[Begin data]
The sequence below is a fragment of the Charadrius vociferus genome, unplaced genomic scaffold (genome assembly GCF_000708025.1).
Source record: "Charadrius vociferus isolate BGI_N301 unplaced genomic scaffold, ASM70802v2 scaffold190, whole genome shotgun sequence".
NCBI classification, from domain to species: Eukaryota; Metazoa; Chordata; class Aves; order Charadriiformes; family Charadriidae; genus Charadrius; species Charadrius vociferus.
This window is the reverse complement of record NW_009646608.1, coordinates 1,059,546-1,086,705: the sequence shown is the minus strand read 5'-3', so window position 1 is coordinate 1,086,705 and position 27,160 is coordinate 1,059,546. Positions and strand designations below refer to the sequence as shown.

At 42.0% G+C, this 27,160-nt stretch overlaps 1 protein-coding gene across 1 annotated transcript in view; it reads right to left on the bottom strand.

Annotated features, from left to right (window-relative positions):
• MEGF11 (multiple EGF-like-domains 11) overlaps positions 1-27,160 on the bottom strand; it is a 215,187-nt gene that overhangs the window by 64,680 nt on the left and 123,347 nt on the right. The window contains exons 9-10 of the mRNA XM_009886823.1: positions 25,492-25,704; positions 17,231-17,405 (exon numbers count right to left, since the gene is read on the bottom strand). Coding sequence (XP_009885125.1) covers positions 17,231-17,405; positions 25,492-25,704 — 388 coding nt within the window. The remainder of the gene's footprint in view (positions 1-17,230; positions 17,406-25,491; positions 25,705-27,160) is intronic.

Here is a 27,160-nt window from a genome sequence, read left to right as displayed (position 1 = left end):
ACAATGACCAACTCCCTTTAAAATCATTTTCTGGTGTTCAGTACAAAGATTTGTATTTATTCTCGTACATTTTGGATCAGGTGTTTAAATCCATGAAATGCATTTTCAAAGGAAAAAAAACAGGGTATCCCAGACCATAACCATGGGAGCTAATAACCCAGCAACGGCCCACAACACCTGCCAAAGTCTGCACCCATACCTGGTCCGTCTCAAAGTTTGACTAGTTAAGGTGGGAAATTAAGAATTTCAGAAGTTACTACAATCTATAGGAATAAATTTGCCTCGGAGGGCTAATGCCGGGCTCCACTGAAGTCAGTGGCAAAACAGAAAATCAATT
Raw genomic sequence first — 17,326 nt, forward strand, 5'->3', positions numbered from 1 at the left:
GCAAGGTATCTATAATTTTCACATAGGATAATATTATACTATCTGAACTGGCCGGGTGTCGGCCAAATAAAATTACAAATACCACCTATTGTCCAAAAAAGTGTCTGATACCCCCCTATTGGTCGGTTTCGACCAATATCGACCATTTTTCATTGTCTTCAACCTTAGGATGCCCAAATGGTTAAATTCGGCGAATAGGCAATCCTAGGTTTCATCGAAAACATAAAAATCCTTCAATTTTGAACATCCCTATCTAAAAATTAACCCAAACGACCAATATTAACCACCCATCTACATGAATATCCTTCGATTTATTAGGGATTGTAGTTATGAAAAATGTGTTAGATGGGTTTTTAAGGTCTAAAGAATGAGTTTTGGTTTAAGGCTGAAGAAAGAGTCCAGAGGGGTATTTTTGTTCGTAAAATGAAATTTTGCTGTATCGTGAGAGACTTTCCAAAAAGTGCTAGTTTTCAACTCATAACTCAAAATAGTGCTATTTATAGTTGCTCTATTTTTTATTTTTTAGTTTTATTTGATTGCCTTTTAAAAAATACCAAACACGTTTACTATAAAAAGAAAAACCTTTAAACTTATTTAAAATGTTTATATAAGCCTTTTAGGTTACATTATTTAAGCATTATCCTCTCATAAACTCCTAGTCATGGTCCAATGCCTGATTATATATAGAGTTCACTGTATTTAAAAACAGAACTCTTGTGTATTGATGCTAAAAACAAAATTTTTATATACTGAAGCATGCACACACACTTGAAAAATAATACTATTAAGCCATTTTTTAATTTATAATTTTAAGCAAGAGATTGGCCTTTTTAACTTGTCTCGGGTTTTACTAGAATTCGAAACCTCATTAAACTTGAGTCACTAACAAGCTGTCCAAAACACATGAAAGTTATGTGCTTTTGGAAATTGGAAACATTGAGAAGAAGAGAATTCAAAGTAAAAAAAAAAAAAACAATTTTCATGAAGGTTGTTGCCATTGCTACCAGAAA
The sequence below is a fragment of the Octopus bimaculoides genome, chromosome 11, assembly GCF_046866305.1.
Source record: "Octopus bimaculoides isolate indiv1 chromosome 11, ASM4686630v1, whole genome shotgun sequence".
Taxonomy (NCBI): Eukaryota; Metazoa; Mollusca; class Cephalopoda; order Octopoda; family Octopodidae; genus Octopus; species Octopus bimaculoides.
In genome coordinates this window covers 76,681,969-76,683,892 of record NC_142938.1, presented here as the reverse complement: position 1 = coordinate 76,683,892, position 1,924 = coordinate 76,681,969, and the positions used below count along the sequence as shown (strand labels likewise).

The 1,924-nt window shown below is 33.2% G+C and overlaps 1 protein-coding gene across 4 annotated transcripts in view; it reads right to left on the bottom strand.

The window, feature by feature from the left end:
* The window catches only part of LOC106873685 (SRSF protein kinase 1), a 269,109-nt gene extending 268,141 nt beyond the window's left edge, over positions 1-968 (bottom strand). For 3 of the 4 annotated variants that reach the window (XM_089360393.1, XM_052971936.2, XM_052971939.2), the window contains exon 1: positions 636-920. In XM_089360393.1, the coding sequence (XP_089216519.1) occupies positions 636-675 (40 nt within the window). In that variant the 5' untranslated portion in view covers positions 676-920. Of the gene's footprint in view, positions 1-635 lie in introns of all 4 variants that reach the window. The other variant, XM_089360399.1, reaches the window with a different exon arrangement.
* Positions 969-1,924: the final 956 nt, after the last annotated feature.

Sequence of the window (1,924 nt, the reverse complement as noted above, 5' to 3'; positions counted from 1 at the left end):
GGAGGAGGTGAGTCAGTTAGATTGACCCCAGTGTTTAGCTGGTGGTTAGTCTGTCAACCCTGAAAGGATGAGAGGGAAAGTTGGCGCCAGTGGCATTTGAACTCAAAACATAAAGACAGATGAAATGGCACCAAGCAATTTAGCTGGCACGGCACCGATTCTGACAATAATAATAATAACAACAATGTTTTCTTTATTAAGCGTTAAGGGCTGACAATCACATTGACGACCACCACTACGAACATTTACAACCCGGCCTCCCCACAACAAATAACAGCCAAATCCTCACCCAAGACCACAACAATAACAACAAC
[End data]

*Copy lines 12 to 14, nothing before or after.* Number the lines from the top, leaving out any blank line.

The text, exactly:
The sequence below is a fragment of the Octopus bimaculoides genome, chromosome 11, assembly GCF_046866305.1.
Source record: "Octopus bimaculoides isolate indiv1 chromosome 11, ASM4686630v1, whole genome shotgun sequence".
Taxonomy (NCBI): Eukaryota; Metazoa; Mollusca; class Cephalopoda; order Octopoda; family Octopodidae; genus Octopus; species Octopus bimaculoides.